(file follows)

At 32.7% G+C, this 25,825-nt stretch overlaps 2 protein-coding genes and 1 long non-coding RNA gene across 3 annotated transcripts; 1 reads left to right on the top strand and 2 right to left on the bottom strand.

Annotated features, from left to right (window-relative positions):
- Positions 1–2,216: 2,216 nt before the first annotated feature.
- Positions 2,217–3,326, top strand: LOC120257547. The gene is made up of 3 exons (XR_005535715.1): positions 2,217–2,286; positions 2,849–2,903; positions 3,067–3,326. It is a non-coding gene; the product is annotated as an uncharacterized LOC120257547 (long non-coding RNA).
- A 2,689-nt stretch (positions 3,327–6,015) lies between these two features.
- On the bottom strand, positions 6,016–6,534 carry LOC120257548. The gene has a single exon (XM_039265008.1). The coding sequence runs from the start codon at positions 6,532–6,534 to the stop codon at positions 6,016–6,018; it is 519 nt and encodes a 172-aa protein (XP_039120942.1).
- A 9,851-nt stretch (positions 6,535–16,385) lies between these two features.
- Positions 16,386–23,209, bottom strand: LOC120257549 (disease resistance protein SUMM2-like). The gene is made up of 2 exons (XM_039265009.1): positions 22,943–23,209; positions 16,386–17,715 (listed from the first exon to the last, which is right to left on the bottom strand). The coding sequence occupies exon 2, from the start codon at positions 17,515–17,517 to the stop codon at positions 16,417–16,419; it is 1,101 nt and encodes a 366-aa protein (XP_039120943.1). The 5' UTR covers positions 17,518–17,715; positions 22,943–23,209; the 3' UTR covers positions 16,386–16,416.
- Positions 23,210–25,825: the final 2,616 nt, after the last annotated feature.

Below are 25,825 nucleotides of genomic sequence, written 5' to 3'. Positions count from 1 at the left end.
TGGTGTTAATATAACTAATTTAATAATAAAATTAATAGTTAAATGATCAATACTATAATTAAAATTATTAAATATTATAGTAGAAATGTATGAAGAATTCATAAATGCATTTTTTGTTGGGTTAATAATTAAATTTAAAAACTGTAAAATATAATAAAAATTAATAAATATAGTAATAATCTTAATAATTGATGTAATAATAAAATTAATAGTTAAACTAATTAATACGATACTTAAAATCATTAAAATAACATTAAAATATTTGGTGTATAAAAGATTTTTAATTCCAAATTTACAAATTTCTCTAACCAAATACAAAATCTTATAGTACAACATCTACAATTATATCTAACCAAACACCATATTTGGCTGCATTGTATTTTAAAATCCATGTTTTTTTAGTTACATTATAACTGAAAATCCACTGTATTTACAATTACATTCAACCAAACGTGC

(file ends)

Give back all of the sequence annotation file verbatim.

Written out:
At 32.7% G+C, this 25,825-nt stretch overlaps 2 protein-coding genes and 1 long non-coding RNA gene across 3 annotated transcripts; 1 reads left to right on the top strand and 2 right to left on the bottom strand.

Annotated features, from left to right (window-relative positions):
- Positions 1–2,216: 2,216 nt before the first annotated feature.
- Positions 2,217–3,326, top strand: LOC120257547. The gene is made up of 3 exons (XR_005535715.1): positions 2,217–2,286; positions 2,849–2,903; positions 3,067–3,326. It is a non-coding gene; the product is annotated as an uncharacterized LOC120257547 (long non-coding RNA).
- A 2,689-nt stretch (positions 3,327–6,015) lies between these two features.
- On the bottom strand, positions 6,016–6,534 carry LOC120257548. The gene has a single exon (XM_039265008.1). The coding sequence runs from the start codon at positions 6,532–6,534 to the stop codon at positions 6,016–6,018; it is 519 nt and encodes a 172-aa protein (XP_039120942.1).
- A 9,851-nt stretch (positions 6,535–16,385) lies between these two features.
- Positions 16,386–23,209, bottom strand: LOC120257549 (disease resistance protein SUMM2-like). The gene is made up of 2 exons (XM_039265009.1): positions 22,943–23,209; positions 16,386–17,715 (listed from the first exon to the last, which is right to left on the bottom strand). The coding sequence occupies exon 2, from the start codon at positions 17,515–17,517 to the stop codon at positions 16,417–16,419; it is 1,101 nt and encodes a 366-aa protein (XP_039120943.1). The 5' UTR covers positions 17,518–17,715; positions 22,943–23,209; the 3' UTR covers positions 16,386–16,416.
- Positions 23,210–25,825: the final 2,616 nt, after the last annotated feature.

Below are 25,825 nucleotides of genomic sequence, written 5' to 3'. Positions count from 1 at the left end.
TGGTGTTAATATAACTAATTTAATAATAAAATTAATAGTTAAATGATCAATACTATAATTAAAATTATTAAATATTATAGTAGAAATGTATGAAGAATTCATAAATGCATTTTTTGTTGGGTTAATAATTAAATTTAAAAACTGTAAAATATAATAAAAATTAATAAATATAGTAATAATCTTAATAATTGATGTAATAATAAAATTAATAGTTAAACTAATTAATACGATACTTAAAATCATTAAAATAACATTAAAATATTTGGTGTATAAAAGATTTTTAATTCCAAATTTACAAATTTCTCTAACCAAATACAAAATCTTATAGTACAACATCTACAATTATATCTAACCAAACACCATATTTGGCTGCATTGTATTTTAAAATCCATGTTTTTTTAGTTACATTATAACTGAAAATCCACTGTATTTACAATTACATTCAACCAAACGTGC